Ocellate River Stingray12/04/2021
The Ocellate River Stingray (Potamotrygon motoro), also known as the Peacock Eye Stingray or Black River Stingray, is a species of freshwater stingray in the family Potamotrygonidae. It was the first species to be described in the family and is also the most widespread, ranging throughout much of the Río de la Plata, Amazon, Mearim and Orinoco basins in tropical and subtropical South America.
Like other members of the genus it inhabits a variety of biotopes. These include sandbanks, the shallows of major rivers and slow-moving tributaries with substrates of mud or sand. It also moves into areas of flooded forest during the annual wet season and can later be found in terrestrial lakes and ponds formed by the receding floodwaters.
Potamotrygon motoro can grow up to 50 cm (1.6 ft) in disc width, 1 m (3.3 ft) in total length, and 35 kg (77 lb) in weight. Its disk is roughly circular in shape, and its eyes are raised from the dorsal surface. The dorsal colouration is typically beige or brown, with numerous yellow-orange spots with dark rings. Its exact colour and the arrangement and size of the spots can vary significantly, both from individual to individual and depending on location. Three primary types have been identified in the Amazon basin, but each of these includes a number of subtypes (two additional main types now are considered separate species, Potamotrygon marquesi). The two main Amazonian types, informally known as CD1 and CD2, are found throughout much of the Amazon (except most of the Rio Negro basin) and they often occur together. Those from the Río de la Plata Basin and Mearim River resemble CD1. Individuals from the Rio Negro and Orinoco basins (which are connected by the Casiquiare canal) are similar to each other and informally known as CD3, but differ from Potamotrygon motoro elsewhere. Some individuals of CD3 have spots near the rim of the disc that are connected, forming a chain-like pattern. However, the «marbled» type is generally only reported from the Orinoco basin, including the Ventuari River.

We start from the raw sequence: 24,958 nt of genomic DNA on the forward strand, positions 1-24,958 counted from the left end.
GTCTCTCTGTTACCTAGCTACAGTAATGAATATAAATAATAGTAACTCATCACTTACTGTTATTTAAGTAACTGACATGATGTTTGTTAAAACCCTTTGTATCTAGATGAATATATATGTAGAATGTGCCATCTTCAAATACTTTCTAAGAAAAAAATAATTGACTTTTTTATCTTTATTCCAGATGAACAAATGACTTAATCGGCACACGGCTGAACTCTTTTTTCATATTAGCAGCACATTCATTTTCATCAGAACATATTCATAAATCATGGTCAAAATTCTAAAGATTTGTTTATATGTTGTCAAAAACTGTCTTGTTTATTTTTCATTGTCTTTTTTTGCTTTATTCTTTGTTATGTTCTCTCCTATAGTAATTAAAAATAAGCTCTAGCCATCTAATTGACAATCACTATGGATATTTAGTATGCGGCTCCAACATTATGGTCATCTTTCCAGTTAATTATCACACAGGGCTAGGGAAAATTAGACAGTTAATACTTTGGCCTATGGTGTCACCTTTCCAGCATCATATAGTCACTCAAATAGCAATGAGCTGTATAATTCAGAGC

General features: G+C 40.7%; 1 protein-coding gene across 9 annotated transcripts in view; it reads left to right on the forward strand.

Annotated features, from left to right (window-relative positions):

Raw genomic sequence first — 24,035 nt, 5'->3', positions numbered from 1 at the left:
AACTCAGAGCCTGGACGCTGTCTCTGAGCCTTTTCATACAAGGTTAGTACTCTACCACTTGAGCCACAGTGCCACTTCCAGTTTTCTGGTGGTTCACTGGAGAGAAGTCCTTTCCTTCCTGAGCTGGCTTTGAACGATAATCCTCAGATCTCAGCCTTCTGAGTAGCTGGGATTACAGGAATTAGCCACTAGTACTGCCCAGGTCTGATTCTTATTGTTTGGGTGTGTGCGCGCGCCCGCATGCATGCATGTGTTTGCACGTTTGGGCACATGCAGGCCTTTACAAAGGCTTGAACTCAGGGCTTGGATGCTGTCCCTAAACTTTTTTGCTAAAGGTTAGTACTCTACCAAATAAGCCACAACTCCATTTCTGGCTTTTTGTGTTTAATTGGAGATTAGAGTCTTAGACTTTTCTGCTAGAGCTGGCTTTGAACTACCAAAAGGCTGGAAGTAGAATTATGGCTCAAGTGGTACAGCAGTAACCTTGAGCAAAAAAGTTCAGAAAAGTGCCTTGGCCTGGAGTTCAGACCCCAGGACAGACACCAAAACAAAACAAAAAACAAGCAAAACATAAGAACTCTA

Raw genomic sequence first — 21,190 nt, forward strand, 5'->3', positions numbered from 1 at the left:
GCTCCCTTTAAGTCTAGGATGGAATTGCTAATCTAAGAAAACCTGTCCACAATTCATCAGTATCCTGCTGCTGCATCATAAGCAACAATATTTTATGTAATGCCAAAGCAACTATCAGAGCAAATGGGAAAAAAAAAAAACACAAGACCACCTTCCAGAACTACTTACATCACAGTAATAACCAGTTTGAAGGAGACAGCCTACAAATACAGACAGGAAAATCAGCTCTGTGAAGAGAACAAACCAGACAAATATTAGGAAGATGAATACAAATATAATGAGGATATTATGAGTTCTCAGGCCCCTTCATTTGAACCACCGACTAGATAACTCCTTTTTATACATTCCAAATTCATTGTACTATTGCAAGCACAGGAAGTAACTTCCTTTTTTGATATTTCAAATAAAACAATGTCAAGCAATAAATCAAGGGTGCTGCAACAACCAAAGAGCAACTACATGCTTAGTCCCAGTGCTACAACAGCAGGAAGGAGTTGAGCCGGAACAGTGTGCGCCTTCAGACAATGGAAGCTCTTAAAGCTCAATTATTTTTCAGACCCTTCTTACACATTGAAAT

Rays are among the top predators in the ecosystems they populate in nature and are unsafe to keep with most other species. Conversely, they also seem to prefer a quiet life and will often fail to thrive when kept alongside very aggressive or territorial companions. The best tankmates are large enough not to be eaten, peaceful and ideally occupy the upper parts of the tank. Some cichlids, such as Heros or Geophagusspecies work well, as do many bigger characins and cyprinids. Plenty of enthusiasts keep Asian or South American arowana with their rays, and in a roomy tank, this can be a very striking combination. Other suitable options include Cichla or Datnioides spp., and in a tank with a very large footprint other bottom dwellers such as bichirs or Pimelodid catfish (Brachyplatystoma tigrinum is a popular albeit expensive choice). Obviously, all these species grow to an impressive size so tank volume should be the primary consideration before any choices are made.